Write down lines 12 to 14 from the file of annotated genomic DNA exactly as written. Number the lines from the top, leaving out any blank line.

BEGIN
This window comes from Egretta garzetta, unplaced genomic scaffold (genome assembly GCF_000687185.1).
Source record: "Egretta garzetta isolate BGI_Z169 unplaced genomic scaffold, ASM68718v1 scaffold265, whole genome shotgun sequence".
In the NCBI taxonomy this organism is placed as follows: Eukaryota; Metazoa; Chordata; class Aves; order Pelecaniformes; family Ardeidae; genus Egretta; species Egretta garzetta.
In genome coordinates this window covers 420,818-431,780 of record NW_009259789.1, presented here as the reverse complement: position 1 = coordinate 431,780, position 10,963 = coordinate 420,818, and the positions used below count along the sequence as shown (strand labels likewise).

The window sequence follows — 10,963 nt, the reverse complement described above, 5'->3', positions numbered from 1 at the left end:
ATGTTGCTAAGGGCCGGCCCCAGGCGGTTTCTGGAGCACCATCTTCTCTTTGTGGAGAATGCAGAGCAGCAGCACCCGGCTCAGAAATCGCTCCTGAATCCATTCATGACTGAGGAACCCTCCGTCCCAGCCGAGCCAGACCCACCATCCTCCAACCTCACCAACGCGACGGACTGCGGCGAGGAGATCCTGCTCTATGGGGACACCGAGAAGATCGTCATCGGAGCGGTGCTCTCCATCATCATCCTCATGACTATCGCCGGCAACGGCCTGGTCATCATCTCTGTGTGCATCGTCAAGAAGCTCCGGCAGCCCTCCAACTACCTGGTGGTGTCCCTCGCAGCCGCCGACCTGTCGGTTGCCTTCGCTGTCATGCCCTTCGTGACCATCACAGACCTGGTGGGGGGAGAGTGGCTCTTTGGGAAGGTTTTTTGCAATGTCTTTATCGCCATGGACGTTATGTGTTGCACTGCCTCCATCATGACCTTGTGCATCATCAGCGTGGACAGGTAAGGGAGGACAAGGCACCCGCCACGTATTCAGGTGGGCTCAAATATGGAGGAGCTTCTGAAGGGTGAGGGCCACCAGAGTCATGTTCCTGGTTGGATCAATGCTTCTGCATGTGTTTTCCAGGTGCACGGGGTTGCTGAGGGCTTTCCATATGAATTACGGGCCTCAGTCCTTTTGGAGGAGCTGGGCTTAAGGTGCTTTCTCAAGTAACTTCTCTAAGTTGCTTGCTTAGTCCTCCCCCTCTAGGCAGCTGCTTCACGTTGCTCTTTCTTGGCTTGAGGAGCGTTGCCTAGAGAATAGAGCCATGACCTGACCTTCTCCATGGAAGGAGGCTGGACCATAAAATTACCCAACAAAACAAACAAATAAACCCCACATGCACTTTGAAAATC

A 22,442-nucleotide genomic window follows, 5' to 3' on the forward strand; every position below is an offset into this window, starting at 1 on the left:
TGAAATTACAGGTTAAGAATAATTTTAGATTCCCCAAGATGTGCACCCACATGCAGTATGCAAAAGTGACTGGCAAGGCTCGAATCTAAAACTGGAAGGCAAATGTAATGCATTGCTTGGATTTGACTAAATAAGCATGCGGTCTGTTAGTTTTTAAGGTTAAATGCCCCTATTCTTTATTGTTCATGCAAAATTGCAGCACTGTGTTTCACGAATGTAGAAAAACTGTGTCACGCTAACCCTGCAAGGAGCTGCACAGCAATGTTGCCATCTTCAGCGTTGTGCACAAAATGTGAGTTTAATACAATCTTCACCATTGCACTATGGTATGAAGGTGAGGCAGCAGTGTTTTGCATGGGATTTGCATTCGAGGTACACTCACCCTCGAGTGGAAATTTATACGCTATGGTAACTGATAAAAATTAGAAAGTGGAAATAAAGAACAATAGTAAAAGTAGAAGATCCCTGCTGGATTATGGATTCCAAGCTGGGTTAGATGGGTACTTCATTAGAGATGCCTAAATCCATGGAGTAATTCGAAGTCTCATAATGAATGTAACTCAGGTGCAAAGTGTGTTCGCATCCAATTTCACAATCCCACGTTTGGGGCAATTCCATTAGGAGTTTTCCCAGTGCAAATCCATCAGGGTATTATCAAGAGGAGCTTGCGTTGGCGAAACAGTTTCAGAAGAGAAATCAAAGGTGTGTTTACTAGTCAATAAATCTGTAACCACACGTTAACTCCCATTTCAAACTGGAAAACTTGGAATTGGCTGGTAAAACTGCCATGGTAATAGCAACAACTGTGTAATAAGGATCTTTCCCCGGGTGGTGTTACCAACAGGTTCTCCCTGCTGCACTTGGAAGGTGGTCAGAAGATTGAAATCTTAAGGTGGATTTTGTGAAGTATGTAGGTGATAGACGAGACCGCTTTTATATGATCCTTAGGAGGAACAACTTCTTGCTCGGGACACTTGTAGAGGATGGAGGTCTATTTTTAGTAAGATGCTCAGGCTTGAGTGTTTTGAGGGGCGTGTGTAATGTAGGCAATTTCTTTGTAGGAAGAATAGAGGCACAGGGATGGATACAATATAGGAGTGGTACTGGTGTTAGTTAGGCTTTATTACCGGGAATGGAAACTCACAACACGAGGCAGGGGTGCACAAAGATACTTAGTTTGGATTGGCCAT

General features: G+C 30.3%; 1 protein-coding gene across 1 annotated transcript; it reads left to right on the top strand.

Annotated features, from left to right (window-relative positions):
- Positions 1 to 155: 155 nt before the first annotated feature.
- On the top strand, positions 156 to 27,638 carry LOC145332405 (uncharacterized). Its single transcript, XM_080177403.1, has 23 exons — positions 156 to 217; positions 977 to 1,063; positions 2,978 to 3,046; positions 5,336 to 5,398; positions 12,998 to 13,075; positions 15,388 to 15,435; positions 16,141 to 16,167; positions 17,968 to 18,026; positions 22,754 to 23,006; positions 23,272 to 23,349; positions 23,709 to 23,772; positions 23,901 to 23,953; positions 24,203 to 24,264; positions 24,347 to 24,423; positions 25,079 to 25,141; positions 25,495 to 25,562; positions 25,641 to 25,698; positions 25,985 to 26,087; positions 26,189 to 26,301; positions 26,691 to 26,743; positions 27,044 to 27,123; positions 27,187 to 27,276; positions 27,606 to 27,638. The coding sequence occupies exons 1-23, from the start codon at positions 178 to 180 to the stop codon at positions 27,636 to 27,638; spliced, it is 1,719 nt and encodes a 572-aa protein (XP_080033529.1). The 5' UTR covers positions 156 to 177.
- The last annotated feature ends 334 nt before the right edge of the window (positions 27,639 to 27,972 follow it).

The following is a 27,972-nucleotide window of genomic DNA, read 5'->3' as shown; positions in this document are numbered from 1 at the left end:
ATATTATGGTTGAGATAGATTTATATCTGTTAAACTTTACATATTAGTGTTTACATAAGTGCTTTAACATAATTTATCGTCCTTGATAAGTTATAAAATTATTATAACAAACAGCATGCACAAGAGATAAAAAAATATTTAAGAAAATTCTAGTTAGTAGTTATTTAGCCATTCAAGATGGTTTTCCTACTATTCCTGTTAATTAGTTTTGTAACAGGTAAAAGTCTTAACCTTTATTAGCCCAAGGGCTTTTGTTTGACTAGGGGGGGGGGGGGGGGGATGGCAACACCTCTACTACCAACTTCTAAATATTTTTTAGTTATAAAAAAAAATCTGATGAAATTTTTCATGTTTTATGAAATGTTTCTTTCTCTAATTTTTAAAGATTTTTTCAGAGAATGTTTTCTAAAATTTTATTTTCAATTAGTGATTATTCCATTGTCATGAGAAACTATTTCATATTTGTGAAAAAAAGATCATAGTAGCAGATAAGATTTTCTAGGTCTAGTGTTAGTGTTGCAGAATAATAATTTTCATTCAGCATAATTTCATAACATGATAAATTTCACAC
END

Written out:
- On the top strand, positions 156 to 27,638 carry LOC145332405 (uncharacterized). Its single transcript, XM_080177403.1, has 23 exons — positions 156 to 217; positions 977 to 1,063; positions 2,978 to 3,046; positions 5,336 to 5,398; positions 12,998 to 13,075; positions 15,388 to 15,435; positions 16,141 to 16,167; positions 17,968 to 18,026; positions 22,754 to 23,006; positions 23,272 to 23,349; positions 23,709 to 23,772; positions 23,901 to 23,953; positions 24,203 to 24,264; positions 24,347 to 24,423; positions 25,079 to 25,141; positions 25,495 to 25,562; positions 25,641 to 25,698; positions 25,985 to 26,087; positions 26,189 to 26,301; positions 26,691 to 26,743; positions 27,044 to 27,123; positions 27,187 to 27,276; positions 27,606 to 27,638. The coding sequence occupies exons 1-23, from the start codon at positions 178 to 180 to the stop codon at positions 27,636 to 27,638; spliced, it is 1,719 nt and encodes a 572-aa protein (XP_080033529.1). The 5' UTR covers positions 156 to 177.
- The last annotated feature ends 334 nt before the right edge of the window (positions 27,639 to 27,972 follow it).

The following is a 27,972-nucleotide window of genomic DNA, read 5'->3' as shown; positions in this document are numbered from 1 at the left end: